Capital University Law Review
Yoder case, children's rights, female genital mutilation, Cochlear implants
Every time I teach a class on church and state, I am reminded again of how much we owe to the religious minorities in our midst. If it were not for Amish, Quakers, Jews, Santerians and especially Jehovah's Witnesses, what an impoverished understanding we would have, not only of the religion clauses of the First Amendment, but also of the Free Speech Clause. The original parents in Wisconsin v. Yoder are now grandparents, and their children, with or without the benefit of a high school education, have grown to adulthood and probably have children of their own. But 25 years later, we are still chewing over and learning from this case. My focus in this essay is on the myriad ways we can learn from this case and how we can use it to enrich our thinking about topics that, at first glance, seem far removed from church and state, education, or the Amish.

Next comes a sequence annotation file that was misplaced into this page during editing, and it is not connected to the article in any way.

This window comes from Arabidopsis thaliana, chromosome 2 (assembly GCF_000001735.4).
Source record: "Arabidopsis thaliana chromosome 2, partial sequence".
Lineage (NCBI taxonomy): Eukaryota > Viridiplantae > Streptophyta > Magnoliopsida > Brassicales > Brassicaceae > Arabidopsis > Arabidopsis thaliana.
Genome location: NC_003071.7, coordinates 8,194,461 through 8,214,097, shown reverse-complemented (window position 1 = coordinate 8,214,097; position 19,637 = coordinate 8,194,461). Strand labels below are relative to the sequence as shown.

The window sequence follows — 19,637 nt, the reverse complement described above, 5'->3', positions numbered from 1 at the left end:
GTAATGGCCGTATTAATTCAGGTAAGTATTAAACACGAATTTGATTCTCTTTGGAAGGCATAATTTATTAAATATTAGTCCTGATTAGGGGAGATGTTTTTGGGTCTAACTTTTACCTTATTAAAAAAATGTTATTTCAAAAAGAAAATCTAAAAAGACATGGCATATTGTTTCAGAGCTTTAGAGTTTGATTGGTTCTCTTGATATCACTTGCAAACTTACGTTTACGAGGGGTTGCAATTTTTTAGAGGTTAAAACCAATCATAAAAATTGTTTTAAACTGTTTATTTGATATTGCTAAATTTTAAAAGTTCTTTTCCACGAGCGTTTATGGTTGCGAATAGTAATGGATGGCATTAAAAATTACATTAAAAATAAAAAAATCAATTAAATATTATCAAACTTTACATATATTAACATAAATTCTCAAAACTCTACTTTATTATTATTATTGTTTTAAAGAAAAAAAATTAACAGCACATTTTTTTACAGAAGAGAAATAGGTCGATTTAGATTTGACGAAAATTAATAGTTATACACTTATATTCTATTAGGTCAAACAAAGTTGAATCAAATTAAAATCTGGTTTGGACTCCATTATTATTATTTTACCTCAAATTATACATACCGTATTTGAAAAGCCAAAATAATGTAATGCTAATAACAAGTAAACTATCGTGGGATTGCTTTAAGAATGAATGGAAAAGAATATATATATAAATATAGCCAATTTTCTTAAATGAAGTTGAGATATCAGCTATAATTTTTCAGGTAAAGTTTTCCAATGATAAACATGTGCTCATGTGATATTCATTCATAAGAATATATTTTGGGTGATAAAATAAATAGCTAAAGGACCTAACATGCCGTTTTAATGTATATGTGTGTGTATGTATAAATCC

Dena S. Davis, The Child's Right to an Open Future: Yoder and Beyond, 26 Capital University Law Review 93 (1997)